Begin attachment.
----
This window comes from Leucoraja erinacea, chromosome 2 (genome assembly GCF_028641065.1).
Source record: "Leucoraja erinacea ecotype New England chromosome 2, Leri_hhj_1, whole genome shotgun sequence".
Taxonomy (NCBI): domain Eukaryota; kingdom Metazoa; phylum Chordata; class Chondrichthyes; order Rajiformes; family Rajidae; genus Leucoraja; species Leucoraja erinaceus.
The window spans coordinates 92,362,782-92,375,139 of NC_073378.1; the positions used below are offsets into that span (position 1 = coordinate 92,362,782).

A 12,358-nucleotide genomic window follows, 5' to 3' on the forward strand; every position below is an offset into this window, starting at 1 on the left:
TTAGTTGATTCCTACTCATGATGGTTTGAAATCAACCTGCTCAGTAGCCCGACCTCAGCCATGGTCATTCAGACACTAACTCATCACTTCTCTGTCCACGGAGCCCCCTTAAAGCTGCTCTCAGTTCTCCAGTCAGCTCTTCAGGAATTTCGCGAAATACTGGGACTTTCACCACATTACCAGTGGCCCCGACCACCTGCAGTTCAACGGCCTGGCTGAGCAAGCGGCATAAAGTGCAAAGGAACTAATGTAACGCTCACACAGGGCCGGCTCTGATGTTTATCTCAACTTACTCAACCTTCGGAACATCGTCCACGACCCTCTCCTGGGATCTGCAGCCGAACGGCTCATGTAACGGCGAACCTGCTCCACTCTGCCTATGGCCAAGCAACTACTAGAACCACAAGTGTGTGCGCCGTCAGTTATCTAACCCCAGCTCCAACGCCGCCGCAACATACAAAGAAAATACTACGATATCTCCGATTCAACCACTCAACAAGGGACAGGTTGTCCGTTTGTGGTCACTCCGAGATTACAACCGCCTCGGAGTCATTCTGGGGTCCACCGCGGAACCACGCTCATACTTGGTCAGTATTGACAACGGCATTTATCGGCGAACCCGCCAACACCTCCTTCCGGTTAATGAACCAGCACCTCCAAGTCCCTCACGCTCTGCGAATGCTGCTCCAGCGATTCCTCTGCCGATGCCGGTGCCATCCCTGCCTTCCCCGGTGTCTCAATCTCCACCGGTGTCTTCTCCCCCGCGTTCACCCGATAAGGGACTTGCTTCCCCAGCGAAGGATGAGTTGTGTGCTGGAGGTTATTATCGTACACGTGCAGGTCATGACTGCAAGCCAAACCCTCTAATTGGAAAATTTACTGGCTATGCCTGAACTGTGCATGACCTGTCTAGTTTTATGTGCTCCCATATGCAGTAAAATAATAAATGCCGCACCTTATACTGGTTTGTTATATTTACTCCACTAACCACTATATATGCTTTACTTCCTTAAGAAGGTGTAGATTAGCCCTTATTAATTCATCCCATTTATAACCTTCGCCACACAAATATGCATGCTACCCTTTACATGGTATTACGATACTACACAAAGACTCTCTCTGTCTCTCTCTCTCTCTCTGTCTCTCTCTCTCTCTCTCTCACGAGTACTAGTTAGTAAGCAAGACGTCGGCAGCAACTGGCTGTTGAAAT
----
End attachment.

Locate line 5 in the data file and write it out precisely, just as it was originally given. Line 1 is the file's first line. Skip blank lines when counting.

A 12,358-nucleotide genomic window follows, 5' to 3' on the forward strand; every position below is an offset into this window, starting at 1 on the left: